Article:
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EU-Turkey relations following the European Council: Can a positive agenda work?
30/03/2021

Meriç Dağlı / Unsplash
Meriç Dağlı / Unsplash

Experts from politics and academia discussed Turkey's alarming human rights, democracy and rule of law standards. The conclusion was that the improvement of the EU-Turkey relationship is limited due to complex conflicts.

Within the context of the European Council decisions of March 25-26, the Institut für Europäische Politik (IEP), together with the Hellenic Foundation for European & Foreign Policy (ELIAMEP), organized a virtual discussion forum on March 30, 2021 on the topic "EU-Turkey Relations following the European Council: Can a positive Agenda work?"

The positive agenda is a preliminary offer by the EU to gradually improve bilateral relations- However, this is subject to clear conditions and includes the possibility of tougher sanctions. Therefore, the event focused on the question to what extent and under which conditions the positive agenda offered by the EU can contribute to an improvement of EU-Turkey relations.
This question was addressed by Senem Aydin Düzgit, Professor of International Relations at Sabancı University and Academic Affairs Coordinator of Istanbul Policy Centre, Panagiotis Ioakeimidis, Professor Emeritus of European Politics at the University of Athens, Dimitris Kairidis, Member of Parliament for Nea Dimokratia and Professor of International Relations at Pantion University, Nils Schmid, Foreign Policy Spokesman for the SPD Parliamentary Group in the German Bundestag, and Wolfgang Wessels, Director of the Center for Turkey and EU Studies (CETEUS) at the University of Cologne. The event was moderated by Funda Tekin, IEP Director, and Ioannis N. Grigoriadis, Senior Research Fellow and Head of the ELIAMEP Turkey Program.

It was already apparent from the opening remarks that the multi-faceted nature of EU-Turkey relations would make the question of the positive agenda complex. Thus, the positive agenda offered the possibility for a more constructive shaping of relations on several levels. In addition to visa liberalization and conflict resolution in Syria, for example, the modernization of the Customs Union and deeper cooperation in migration policy through the provision of EU funds for refugees in Turkey should be mentioned here. The positive agenda, together with the more constructive approach of Turkish foreign policy in recent months, therefore sent important new and important impulses of de-escalation and cooperation.
However, disagreement on changes to the 2016 EU-Turkey Declaration on Cooperation in Migration Policy persists, he said, adding that Turkey's refusal to extend the Customs Union to the Republic of Cyprus prevents the latter from modernizing.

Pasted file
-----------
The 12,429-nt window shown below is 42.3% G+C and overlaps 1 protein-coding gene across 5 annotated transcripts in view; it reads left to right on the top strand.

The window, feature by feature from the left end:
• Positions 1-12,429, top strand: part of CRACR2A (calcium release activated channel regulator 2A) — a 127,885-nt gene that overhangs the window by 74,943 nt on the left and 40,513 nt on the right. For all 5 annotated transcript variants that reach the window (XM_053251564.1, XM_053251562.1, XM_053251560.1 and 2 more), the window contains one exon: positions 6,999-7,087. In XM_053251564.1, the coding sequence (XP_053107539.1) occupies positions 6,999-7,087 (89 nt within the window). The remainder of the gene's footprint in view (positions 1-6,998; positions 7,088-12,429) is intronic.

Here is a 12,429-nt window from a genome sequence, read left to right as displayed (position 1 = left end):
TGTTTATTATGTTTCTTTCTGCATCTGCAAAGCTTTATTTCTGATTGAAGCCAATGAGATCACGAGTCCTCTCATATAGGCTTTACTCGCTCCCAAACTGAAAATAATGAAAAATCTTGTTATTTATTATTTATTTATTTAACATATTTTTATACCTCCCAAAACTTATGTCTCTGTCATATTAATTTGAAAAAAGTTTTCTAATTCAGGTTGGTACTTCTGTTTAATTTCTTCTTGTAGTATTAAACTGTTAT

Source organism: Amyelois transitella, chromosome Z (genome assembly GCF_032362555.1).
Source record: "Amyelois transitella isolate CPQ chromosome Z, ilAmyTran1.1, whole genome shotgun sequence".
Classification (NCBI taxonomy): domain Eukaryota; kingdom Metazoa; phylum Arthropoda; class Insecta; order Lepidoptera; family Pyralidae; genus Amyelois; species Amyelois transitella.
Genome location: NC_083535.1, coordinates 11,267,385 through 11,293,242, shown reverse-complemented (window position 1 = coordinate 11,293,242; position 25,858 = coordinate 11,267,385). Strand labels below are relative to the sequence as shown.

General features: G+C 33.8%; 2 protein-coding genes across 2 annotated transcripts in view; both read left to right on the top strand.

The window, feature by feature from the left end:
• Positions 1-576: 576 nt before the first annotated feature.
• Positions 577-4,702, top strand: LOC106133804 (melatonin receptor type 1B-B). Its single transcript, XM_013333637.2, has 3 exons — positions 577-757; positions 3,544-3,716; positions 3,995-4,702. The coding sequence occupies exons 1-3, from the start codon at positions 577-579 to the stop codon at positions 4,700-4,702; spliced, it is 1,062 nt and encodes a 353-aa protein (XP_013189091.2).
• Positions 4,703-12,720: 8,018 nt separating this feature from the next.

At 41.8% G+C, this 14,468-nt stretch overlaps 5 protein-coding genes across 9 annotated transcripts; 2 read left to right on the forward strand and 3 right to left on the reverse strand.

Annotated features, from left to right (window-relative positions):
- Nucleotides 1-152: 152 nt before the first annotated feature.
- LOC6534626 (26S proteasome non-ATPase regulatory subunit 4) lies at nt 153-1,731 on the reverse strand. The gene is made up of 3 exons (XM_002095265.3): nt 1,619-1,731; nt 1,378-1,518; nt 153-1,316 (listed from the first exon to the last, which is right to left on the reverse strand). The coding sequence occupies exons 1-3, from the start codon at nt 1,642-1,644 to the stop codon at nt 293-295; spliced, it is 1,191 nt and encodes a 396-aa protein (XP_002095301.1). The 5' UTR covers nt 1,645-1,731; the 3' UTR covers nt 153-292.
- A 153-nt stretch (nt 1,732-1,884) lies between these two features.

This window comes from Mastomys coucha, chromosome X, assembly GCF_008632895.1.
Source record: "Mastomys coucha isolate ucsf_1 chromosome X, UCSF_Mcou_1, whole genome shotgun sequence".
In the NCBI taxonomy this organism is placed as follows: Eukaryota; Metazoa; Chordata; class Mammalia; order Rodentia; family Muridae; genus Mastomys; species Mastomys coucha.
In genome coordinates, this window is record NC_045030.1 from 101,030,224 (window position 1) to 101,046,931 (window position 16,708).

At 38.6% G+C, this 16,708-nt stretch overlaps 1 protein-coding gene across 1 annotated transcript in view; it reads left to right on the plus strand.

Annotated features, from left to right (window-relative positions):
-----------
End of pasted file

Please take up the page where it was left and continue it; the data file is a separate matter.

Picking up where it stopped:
Above all, the Cyprus issue, now a top priority on the European agenda, and the situation in the eastern Mediterranean are straining EU-Turkey relations. The EU is "helpless" in the Cyprus conflict, he said, and a solution is unlikely due to the stalemate of both parties.


With regard to the situation of Turkey's human rights, democracy and rule of law standards, he said it was worrying that these were neither given a central place in the decisions of the European Council nor laid down as clear conditionality for a deepening of the relationship. This is particularly problematic in the context of the increasingly authoritarian policies of the Turkish president, which are also exacerbating Turkey's economic plight. The EU must take a values-based approach to foreign policy, he said, because violations of its values outside the Union also affect its resilience within the Union. The EU must stand united vis-à-vis Turkey, he said, in part to counter Turkey's confrontational posturing in the eastern Mediterranean and to strengthen the EU's influence in international security policy.

In summary, the possibilities for a substantial and sustainable improvement of the EU-Turkey relationship are limited by the positive agenda due to multi-layered conflicts. Nevertheless, the positive agenda offers a constructive, albeit tentative, proposal for a gradual rapprochement. Although Turkey's accession perspective is receding further into the distance, its close ties to the EU are of interest to both sides. However, a deeper relationship between the EU and Turkey would have to be value-based, which would require an improvement of Turkey's internal situation. Since this is likely to be difficult, the exact design and implementation of the positive agenda remains a fundamental question for the future of EU-Turkey relations.

Team & authors

About the Lunch Debates project: Experts from politics, administration and academia analyse the challenges and prospects of European integration and discuss them with the audience. The Lunch Debates are open to the public and thus promote the debate on European policy in Germany.

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Image copyright: Meriç Dağlı / Unsplash